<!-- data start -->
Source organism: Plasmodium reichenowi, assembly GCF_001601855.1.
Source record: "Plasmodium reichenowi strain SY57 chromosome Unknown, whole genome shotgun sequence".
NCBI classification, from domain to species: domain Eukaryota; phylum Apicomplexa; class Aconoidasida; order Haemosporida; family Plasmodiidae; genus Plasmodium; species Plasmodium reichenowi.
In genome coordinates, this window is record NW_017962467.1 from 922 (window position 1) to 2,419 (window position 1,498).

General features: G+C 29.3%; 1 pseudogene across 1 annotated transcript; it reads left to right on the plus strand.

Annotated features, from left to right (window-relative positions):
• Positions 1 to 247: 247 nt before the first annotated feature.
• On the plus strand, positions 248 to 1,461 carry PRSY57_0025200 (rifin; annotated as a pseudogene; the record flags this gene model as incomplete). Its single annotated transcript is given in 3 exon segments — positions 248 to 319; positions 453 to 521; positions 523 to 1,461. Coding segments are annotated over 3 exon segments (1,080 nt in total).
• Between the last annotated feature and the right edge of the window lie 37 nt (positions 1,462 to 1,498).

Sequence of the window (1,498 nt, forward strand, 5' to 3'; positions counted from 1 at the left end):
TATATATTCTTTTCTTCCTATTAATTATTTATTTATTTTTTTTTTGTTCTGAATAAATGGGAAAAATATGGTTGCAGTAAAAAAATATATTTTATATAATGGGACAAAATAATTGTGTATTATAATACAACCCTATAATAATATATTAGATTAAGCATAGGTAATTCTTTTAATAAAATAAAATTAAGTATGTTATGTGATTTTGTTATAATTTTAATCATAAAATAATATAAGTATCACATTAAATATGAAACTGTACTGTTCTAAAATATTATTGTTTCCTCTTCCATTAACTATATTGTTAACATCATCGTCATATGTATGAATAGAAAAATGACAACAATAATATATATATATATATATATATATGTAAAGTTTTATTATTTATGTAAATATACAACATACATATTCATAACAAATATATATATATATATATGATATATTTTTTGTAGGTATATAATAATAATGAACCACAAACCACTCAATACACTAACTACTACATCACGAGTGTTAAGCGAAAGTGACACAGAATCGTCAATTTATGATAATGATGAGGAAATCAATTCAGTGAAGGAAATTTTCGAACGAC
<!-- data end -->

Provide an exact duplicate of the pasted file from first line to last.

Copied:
Source organism: Plasmodium reichenowi, assembly GCF_001601855.1.
Source record: "Plasmodium reichenowi strain SY57 chromosome Unknown, whole genome shotgun sequence".
NCBI classification, from domain to species: domain Eukaryota; phylum Apicomplexa; class Aconoidasida; order Haemosporida; family Plasmodiidae; genus Plasmodium; species Plasmodium reichenowi.
In genome coordinates, this window is record NW_017962467.1 from 922 (window position 1) to 2,419 (window position 1,498).

General features: G+C 29.3%; 1 pseudogene across 1 annotated transcript; it reads left to right on the plus strand.

Annotated features, from left to right (window-relative positions):
• Positions 1 to 247: 247 nt before the first annotated feature.
• On the plus strand, positions 248 to 1,461 carry PRSY57_0025200 (rifin; annotated as a pseudogene; the record flags this gene model as incomplete). Its single annotated transcript is given in 3 exon segments — positions 248 to 319; positions 453 to 521; positions 523 to 1,461. Coding segments are annotated over 3 exon segments (1,080 nt in total).
• Between the last annotated feature and the right edge of the window lie 37 nt (positions 1,462 to 1,498).

Sequence of the window (1,498 nt, forward strand, 5' to 3'; positions counted from 1 at the left end):
TATATATTCTTTTCTTCCTATTAATTATTTATTTATTTTTTTTTTGTTCTGAATAAATGGGAAAAATATGGTTGCAGTAAAAAAATATATTTTATATAATGGGACAAAATAATTGTGTATTATAATACAACCCTATAATAATATATTAGATTAAGCATAGGTAATTCTTTTAATAAAATAAAATTAAGTATGTTATGTGATTTTGTTATAATTTTAATCATAAAATAATATAAGTATCACATTAAATATGAAACTGTACTGTTCTAAAATATTATTGTTTCCTCTTCCATTAACTATATTGTTAACATCATCGTCATATGTATGAATAGAAAAATGACAACAATAATATATATATATATATATATATATGTAAAGTTTTATTATTTATGTAAATATACAACATACATATTCATAACAAATATATATATATATATATGATATATTTTTTGTAGGTATATAATAATAATGAACCACAAACCACTCAATACACTAACTACTACATCACGAGTGTTAAGCGAAAGTGACACAGAATCGTCAATTTATGATAATGATGAGGAAATCAATTCAGTGAAGGAAATTTTCGAACGAC